Myocardial preconditioning (PC) protects the heart from the consequences of ischemic heart disease and ischemia - reperfusion injury. Catecholamines released during ischemia induce myocardial PC by activating alpha1-adrenoceptors(AR) in the heart. Two alpha1-AR subtypes are expressed in the heart. Recently, in alpha1-AR subtype knockout (KO) mice, each alpha1-AR subtype was found to activate different:signaling pathways. The broad objective of this project is to define the subtype(s) that are responsible for catecholamine induced PC, the mechanisms by which PC is induced, and ultimately whether therapeutics can be utilized to capitalize on subtype specific signaling to benefit cardiac health. The alpha1-AR subtype(s) responsible for catecholamine induced early and late PC will be determined using alpha1-AR subtype KO mice in loss of function studies. An in vivo mouse model of ischemic PC will be used to study the effect of alpha1-AR- and ischemia- induced PC on infarct size. An in vitro mouse Langendorf heart model will be used to study the effect of alpha1-AR- and ischemia- induced PC on myocardial stunning. Subtype specific signaling cascade studies will focus on antiapoptotic signaling via PI3K/AKT, reactive oxygen species, protein kinase C, mitogen activated protein kinases, and tyrosine kinase activation during preconditioning protocols. Signaling complexes formed at each subtype that can account for differences in subtype signaling will be studied using tagged alpha1A and alpha1B subtypes in immunoprecipitation experiments. Late PC requires gene transcription. We have identified several candidate genes that may participate in late PC. The regulation of gene expression and how these gene products contribute to PC will be studied. The ability to precondition the heart for prolonged periods would be an important contribution to many clinical applications where:the heart is exposed to or at risk during prolonged ischemic heart disease or with ischemia - reperfusion injury. The benefits of overexpressing and enhancing alpha1-AR subtype-specific signaling responsible for PC will be tested using a gene therapy approach. The subtype will be expressed in the heart acutely using an adenovirus vector.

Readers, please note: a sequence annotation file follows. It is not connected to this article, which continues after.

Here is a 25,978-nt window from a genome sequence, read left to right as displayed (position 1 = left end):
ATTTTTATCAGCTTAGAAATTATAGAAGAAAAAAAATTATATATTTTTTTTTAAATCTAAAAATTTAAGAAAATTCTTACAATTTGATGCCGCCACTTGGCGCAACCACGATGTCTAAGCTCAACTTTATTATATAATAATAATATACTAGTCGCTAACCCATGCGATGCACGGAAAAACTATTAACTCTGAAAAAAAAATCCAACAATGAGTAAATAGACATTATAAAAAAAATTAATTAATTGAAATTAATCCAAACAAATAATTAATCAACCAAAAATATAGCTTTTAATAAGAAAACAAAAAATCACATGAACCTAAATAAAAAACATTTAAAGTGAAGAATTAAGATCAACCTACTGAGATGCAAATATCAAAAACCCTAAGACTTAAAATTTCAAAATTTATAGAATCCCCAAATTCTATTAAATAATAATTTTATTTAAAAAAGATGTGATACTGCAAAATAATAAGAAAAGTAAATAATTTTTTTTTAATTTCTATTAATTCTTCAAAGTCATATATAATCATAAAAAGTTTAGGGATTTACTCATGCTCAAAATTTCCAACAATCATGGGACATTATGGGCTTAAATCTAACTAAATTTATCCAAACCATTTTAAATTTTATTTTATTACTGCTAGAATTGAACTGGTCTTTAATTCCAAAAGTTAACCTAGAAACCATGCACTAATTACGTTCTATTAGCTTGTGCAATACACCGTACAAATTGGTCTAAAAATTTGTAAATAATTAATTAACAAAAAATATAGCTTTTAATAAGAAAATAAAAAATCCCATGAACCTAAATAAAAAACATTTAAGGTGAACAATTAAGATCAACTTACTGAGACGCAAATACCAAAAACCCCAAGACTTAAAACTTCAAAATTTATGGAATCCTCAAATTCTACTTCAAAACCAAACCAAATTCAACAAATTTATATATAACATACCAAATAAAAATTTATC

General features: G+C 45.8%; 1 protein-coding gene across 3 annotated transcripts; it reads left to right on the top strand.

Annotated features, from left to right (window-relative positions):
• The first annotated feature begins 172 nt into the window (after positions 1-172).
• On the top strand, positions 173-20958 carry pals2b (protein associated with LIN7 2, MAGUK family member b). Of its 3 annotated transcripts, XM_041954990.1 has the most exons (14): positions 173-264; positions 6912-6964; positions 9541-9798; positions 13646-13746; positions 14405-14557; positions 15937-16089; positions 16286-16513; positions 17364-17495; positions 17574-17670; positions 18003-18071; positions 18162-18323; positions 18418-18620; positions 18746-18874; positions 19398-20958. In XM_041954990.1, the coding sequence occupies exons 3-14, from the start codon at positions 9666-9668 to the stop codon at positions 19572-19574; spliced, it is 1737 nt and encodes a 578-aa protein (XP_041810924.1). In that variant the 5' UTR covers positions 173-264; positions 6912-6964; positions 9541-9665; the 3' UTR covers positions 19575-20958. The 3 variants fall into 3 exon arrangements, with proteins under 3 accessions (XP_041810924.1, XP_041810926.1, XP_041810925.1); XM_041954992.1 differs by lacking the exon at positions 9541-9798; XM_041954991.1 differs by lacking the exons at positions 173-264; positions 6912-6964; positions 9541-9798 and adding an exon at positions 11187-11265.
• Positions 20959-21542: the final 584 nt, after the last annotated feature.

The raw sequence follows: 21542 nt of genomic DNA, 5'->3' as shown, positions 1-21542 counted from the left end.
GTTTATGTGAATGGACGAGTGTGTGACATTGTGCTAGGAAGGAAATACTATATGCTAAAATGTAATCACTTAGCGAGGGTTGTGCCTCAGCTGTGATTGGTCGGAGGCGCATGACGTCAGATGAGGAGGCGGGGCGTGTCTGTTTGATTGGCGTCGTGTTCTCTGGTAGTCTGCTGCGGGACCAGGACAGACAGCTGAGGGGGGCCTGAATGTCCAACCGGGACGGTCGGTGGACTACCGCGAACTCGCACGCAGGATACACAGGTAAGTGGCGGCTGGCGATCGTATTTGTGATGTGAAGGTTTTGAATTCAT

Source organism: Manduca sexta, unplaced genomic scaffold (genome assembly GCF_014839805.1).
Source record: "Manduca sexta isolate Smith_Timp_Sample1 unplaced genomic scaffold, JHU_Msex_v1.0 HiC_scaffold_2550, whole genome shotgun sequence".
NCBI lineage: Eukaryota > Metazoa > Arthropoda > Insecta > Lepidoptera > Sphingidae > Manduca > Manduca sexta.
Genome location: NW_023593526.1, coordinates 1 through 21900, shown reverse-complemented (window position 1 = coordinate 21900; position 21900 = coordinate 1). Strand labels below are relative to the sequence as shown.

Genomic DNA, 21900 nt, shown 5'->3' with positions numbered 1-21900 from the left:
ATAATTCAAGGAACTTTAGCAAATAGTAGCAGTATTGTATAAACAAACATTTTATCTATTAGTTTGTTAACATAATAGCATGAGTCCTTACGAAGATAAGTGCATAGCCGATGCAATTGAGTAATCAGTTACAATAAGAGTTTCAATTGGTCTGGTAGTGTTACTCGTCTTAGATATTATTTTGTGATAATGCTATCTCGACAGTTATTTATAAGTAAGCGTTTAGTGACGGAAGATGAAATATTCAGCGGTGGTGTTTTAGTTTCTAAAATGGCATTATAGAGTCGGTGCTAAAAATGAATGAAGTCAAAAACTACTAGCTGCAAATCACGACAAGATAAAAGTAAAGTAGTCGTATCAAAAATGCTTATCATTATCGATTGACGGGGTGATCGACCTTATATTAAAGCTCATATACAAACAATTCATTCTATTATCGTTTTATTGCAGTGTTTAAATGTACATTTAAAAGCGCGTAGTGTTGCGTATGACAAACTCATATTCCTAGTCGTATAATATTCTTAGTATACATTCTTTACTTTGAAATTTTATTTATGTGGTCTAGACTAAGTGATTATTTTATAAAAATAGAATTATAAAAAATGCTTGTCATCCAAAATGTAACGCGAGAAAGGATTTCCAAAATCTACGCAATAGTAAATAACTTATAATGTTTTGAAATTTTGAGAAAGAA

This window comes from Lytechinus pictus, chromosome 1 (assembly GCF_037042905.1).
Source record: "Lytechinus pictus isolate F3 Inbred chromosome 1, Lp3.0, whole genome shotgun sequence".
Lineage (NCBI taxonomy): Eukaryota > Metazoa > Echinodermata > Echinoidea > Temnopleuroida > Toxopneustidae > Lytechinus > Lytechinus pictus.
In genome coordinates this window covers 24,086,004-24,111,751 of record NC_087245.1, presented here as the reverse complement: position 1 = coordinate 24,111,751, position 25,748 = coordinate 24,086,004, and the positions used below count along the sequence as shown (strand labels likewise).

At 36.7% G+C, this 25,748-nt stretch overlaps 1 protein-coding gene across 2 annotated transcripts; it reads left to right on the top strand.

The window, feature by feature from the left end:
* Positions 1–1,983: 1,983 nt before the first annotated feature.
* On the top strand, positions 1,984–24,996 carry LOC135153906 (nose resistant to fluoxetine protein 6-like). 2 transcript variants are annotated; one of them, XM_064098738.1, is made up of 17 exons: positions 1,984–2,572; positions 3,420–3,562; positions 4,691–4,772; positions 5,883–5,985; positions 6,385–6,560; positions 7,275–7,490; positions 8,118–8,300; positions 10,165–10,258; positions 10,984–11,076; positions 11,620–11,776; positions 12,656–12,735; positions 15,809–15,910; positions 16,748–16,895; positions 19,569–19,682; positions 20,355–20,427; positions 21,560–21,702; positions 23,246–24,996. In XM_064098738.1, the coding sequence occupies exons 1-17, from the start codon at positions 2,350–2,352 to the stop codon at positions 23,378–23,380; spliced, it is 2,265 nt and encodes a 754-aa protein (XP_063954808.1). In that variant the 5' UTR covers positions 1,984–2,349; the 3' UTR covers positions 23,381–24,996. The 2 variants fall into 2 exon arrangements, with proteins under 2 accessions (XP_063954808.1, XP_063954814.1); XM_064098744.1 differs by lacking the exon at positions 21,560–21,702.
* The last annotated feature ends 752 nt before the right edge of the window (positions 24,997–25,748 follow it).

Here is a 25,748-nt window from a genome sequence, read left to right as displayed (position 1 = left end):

|Rokosh, Gregg (2008) Heme Egr-1: new partners in atherosclerotic progression? Circ Res 102:6-8|
|Hu, Xiaofeng; Dai, Shujing; Wu, Wen-Jian et al. (2007) Stromal cell derived factor-1 alpha confers protection against myocardial ischemia/reperfusion injury: role of the cardiac stromal cell derived factor-1 alpha CXCR4 axis. Circulation 116:654-63|